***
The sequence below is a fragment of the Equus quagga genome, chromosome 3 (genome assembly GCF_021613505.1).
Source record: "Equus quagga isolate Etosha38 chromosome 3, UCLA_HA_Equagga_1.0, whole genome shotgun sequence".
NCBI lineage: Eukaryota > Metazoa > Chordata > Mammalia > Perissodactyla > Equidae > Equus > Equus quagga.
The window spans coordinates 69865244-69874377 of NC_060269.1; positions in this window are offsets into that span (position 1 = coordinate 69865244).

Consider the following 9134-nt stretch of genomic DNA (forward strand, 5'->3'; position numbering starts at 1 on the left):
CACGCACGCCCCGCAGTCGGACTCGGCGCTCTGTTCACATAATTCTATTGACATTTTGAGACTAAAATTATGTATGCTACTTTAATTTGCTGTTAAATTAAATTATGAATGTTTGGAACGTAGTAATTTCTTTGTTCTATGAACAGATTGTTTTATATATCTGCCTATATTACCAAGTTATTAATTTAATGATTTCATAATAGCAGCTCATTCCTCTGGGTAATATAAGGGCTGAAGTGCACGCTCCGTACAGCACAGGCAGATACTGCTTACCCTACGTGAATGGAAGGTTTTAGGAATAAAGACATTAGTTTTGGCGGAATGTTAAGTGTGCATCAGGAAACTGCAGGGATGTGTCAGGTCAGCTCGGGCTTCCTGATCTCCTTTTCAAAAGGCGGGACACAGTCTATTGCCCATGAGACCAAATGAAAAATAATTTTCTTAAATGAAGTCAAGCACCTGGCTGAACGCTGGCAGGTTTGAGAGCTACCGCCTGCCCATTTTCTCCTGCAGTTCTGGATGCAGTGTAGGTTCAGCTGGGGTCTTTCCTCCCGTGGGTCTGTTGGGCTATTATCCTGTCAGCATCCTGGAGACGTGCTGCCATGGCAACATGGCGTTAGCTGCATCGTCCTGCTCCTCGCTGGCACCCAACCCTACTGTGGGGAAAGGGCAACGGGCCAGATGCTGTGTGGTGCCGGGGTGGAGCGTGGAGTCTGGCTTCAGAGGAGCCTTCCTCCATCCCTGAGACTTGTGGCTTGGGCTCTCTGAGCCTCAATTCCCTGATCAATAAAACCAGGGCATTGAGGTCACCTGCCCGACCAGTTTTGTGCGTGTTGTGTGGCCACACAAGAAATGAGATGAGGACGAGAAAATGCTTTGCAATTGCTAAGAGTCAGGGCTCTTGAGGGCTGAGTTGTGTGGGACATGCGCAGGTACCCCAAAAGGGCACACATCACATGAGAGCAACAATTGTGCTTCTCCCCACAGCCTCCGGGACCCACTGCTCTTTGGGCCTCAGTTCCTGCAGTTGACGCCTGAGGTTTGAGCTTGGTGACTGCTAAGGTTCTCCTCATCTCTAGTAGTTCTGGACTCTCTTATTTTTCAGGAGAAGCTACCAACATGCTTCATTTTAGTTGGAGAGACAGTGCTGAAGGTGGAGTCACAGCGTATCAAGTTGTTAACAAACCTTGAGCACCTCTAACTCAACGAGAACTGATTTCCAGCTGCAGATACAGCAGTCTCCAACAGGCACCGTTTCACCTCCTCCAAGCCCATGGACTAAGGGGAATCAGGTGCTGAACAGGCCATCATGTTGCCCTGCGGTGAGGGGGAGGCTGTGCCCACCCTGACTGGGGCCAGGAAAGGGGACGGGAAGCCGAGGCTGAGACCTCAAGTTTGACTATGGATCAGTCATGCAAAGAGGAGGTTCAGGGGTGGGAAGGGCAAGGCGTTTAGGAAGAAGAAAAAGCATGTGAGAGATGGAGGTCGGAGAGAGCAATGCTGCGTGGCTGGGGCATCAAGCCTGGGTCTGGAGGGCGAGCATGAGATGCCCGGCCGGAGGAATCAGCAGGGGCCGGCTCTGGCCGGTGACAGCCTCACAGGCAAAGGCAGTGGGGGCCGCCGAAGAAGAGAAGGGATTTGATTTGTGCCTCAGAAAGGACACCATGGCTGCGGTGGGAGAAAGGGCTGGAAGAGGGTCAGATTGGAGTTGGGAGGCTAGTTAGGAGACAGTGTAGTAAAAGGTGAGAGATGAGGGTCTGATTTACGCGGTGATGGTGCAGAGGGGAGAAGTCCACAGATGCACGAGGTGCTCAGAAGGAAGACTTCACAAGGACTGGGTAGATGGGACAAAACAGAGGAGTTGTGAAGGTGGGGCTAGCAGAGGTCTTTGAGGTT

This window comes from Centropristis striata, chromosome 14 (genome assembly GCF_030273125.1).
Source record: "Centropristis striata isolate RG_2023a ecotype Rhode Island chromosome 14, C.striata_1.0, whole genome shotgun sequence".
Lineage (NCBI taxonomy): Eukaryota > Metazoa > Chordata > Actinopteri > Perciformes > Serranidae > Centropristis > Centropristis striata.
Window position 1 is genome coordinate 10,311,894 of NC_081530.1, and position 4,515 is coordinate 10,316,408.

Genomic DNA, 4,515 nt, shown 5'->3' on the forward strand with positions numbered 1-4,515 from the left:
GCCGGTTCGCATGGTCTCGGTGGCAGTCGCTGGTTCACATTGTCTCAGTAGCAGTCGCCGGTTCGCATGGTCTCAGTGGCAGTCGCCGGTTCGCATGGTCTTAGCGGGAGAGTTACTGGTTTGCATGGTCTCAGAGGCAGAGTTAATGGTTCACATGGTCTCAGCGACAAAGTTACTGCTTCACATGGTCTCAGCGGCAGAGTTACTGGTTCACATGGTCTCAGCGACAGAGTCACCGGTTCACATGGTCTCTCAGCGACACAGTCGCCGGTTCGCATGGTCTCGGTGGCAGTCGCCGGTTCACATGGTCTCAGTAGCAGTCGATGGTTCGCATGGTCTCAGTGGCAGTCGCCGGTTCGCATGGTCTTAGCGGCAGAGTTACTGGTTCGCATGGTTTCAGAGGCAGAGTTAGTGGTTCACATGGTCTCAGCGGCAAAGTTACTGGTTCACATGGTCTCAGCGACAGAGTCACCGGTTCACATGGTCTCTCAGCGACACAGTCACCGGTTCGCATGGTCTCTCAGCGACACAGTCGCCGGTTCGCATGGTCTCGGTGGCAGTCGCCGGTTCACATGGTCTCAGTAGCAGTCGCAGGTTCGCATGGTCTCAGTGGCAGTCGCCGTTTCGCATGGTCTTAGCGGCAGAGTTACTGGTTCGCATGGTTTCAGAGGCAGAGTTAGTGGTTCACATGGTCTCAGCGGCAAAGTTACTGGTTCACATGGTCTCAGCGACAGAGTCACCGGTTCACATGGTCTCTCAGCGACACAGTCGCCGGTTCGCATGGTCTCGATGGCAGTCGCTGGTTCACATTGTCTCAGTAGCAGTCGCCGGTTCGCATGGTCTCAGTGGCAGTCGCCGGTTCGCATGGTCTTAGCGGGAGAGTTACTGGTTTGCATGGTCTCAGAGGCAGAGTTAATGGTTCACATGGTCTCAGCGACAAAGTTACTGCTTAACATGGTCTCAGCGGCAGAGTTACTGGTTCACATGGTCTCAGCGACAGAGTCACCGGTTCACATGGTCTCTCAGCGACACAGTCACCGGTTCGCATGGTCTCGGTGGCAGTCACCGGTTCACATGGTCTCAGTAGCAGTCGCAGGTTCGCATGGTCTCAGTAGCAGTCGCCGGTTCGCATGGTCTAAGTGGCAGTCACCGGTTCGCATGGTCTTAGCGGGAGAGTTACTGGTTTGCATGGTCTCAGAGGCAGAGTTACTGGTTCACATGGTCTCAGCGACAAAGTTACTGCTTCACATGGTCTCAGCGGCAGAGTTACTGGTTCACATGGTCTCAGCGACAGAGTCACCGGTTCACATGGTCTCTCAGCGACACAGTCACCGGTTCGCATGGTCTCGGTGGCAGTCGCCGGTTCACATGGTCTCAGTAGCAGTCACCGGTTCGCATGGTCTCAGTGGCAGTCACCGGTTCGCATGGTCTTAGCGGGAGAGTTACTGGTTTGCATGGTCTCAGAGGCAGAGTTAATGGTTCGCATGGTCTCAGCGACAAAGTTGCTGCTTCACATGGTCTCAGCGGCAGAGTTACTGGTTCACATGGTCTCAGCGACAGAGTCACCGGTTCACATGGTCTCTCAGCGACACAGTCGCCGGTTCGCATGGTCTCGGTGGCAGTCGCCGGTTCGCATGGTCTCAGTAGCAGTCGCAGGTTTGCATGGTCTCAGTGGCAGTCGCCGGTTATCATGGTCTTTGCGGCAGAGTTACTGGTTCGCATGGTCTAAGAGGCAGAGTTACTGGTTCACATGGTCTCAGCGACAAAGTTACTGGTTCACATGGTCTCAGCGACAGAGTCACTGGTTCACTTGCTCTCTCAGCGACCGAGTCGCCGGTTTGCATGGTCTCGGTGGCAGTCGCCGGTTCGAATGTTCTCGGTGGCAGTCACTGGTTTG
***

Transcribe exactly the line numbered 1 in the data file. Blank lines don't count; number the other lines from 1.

The sequence below is a fragment of the Equus quagga genome, chromosome 3 (genome assembly GCF_021613505.1).